Reflection and Mirrors
Inquiry Lab Kit for AP® Physics 2
Materials Included In Kit
Candle, ¾" x 5"*
Concave/convex mirror, 75-mm dia.*
Corks, size 1, 12
Curved mirror support, large*
Meter stick supports, 4*
Plane mirrors, 2" x 4", 12
Plane mirror supports, 12
Screen, 4¼" x 5"*
*For Guided-Inquiry Activity. See Prelab Preparation.
Additional Materials Required
Concave mirrors, 6
Convex mirrors, 6
Meter stick optics bench setups†
Rulers, metric, 12
†See Prelab Preparation.
- Enough materials are provided in this kit for one meter stick optics bench setup for the Guided-Inquiry Activity. Assemble the meter stick optics bench as shown in Figure 4. Use this setup as a model for the students to use as they work through the Guided-Inquiry Design and Procedure.
- It is assumed the physics lab is already stocked with concave and convex mirrors, as well the required equipment to conduct meter stick optics experiments. If such materials are not available, please consider purchasing AP8177, Meter Stick Optics Equipment Set, which includes the following materials:
- Meter stick supports, 24
- Lens/mirror supports, large (7–8 cm), 6
- Lens/mirror supports, small (4–5 cm), 6
- Candles, 6
- Candle holders, 6
- Optic targets (screens), 6
- Screen supports, 6
- Additional meter sticks, lenses and mirrors are also available separately.
This activity uses a burning candle; watch for hot wax drippings on hands and other objects. Use appropriate caution when working with a burning candle. Remove all flammable materials from the vicinity of the burning candle and keep the laboratory work area cleared of all nonessential items. Wear safety glasses. Do not leave a burning candle unattended. Follow all laboratory safety guidelines.
All materials may be saved and stored for future use. Eventually candles will need to be replaced as they burn down.
- This laboratory activity can be completed in two 50-minute class periods. It is important to allow time between the Introductory Activity and the Guided-Inquiry Activity for students to discuss and design the guided-inquiry procedures. Also, all student-designed procedures must be approved for safety before students are allowed to implement them in the lab. Prelab Questions may be completed before lab begins the first day, and analysis of the results may be completed the day after the lab or as homework. An additional lab period would be needed for students to complete an optional inquiry investigation (see Opportunities for Inquiry).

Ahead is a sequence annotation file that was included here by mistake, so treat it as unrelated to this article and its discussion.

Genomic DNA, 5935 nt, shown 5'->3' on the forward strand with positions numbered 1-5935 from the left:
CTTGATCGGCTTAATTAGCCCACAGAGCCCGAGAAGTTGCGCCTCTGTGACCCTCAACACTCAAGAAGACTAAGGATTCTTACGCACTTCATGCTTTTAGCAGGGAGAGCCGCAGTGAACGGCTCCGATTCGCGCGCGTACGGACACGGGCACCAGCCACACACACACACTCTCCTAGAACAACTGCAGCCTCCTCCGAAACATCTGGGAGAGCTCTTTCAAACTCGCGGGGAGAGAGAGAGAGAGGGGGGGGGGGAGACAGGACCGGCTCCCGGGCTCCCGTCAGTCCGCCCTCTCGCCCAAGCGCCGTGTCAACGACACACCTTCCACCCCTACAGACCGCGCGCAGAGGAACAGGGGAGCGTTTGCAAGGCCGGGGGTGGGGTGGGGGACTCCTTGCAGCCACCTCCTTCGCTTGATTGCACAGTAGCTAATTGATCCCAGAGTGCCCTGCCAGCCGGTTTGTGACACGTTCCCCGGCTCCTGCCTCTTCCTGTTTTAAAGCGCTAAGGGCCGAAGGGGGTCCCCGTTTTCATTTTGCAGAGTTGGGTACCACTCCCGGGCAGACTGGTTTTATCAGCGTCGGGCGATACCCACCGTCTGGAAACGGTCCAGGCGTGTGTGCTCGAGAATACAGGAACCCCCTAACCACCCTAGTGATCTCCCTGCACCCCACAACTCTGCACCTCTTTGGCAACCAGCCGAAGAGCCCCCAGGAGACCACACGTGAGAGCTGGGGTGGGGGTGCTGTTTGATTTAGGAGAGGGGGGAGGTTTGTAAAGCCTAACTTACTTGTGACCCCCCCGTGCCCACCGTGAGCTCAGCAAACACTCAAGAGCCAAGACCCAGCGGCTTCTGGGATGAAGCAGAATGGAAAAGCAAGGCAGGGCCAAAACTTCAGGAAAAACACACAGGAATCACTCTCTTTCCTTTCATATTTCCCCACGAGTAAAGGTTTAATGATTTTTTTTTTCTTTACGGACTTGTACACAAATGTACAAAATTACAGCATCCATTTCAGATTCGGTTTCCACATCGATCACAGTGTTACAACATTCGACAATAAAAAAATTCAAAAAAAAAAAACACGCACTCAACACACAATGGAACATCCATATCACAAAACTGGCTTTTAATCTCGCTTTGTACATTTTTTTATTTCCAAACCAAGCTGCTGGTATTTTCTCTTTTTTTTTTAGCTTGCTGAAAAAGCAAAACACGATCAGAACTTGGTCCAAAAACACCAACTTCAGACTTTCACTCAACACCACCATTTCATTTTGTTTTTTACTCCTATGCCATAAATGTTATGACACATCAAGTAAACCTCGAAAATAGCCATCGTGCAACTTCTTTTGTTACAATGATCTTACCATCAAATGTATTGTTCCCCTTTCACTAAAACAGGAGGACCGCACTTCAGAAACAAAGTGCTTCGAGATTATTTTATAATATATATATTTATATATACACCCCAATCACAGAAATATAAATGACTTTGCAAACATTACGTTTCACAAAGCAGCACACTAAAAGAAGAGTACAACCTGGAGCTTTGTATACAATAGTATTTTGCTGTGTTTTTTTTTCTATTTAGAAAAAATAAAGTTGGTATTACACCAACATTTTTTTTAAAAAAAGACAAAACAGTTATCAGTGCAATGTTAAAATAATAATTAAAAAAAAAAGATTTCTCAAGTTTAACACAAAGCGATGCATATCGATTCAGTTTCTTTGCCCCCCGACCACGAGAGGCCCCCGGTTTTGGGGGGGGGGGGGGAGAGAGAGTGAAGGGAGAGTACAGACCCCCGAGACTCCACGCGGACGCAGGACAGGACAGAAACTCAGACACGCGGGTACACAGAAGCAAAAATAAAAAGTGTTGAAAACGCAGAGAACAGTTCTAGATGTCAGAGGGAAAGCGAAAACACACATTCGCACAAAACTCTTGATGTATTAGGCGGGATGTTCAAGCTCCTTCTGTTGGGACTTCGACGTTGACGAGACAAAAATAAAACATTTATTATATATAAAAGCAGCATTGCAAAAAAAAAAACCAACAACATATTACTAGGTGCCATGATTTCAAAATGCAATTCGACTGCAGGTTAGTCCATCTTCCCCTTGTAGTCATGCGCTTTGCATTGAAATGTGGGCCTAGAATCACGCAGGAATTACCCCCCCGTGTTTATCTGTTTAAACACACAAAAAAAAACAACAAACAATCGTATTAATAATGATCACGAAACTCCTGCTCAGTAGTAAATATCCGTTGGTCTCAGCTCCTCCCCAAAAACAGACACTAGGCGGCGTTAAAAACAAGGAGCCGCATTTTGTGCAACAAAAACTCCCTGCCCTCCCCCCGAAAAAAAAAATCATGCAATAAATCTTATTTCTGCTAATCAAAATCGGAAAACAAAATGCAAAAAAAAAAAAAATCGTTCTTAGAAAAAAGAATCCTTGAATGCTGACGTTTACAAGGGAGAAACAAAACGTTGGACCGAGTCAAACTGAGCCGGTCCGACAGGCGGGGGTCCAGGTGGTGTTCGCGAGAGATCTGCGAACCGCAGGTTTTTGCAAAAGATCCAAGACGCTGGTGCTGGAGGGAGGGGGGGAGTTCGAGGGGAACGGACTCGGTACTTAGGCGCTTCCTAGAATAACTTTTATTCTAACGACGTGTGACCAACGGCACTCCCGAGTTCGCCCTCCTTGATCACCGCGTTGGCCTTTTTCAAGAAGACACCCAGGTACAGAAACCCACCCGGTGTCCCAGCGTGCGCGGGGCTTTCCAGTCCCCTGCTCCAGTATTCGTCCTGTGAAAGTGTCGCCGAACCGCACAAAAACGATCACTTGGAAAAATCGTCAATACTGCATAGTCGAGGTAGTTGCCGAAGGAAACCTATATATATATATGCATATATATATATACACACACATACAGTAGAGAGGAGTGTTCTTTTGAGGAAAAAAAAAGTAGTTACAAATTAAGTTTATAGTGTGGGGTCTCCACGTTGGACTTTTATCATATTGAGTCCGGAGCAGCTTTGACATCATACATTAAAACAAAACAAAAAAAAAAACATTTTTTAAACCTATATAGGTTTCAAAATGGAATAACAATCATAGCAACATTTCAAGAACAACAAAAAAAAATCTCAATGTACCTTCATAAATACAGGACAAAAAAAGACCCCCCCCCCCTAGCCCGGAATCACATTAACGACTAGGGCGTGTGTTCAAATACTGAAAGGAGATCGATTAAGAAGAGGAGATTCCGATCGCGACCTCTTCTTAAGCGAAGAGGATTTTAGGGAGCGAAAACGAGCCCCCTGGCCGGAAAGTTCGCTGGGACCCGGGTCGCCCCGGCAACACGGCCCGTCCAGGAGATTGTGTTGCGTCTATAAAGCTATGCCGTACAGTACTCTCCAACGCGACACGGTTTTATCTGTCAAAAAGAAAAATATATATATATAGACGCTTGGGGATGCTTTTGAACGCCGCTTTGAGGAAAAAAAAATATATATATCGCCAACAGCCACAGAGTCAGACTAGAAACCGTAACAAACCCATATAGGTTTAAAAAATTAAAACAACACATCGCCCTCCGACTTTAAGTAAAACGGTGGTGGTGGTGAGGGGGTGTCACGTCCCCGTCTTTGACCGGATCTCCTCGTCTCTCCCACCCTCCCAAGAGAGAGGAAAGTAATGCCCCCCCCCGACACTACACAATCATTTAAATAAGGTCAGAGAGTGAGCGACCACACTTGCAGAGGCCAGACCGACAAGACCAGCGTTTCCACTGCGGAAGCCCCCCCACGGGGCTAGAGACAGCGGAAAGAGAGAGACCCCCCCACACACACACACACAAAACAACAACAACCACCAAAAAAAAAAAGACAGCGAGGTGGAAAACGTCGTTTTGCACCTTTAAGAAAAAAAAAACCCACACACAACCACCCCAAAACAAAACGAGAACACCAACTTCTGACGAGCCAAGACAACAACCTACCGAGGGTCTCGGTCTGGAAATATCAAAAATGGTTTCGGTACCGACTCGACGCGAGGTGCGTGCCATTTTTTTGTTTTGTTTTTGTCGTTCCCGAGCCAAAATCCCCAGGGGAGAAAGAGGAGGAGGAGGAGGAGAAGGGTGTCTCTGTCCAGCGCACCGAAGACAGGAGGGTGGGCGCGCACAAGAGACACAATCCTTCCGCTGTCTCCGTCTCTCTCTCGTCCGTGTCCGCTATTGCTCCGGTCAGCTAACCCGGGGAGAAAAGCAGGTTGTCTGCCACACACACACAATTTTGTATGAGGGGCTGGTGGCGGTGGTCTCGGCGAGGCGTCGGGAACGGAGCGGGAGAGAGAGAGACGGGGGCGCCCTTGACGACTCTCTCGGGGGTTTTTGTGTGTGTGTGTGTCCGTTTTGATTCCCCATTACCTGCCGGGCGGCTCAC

- It is recommended that ray diagrams be reviewed prior to this activity if needed.
- For best results, work in a darkened room for the Guided-Inquiry Activity. The room does not need to be completely dark.
- It is recommended that the mirror support be placed at the 10-cm mark on the meter stick to prevent the mirror from falling and breaking. Students should remember to adjust any measured image distances based on 10 cm being the zero point.
- Students will need to adjust the angle between the two meter sticks as the object distance changes in order to capture an image on the screen.
- The top of the candle wick should align with the center of the mirror. If the candle is too tall, remove it and cut off an appropriate amount from the bottom.
- Students may have a difficult time understanding the difference between real and virtual images. A real image is one that is reflected off the surface of a mirror and captured (focused) on a screen. The image is on the same side of the mirror as the object. A virtual image is one that only appears “inside” the mirror. If an image is visible in the mirror, it is a virtual image.
- Although a mirror reflects more light than it absorbs, an “infinite” hallway of mirrors takes on a green tinge. This is due to green light being better reflected than other colors over numerous reflections. Challenge students to create an “infinite” hallway of mirrors and explain any observations regarding the color of the images produced.
- The phenomenon of reflection occurs with more than just visible light. Satellite dishes use “reflective” surfaces to converge electromagnetic radiation to a receiver. The types of material used in dishes range from solid metals to frameworks covered in a metal mesh, depending on the frequency of the electromagnetic radiation. Some radio telescopes operate by reflecting radio waves from space to a receiver.
- Spherical mirrors experience aberration that causes reflected light on the very edges to converge to a different point.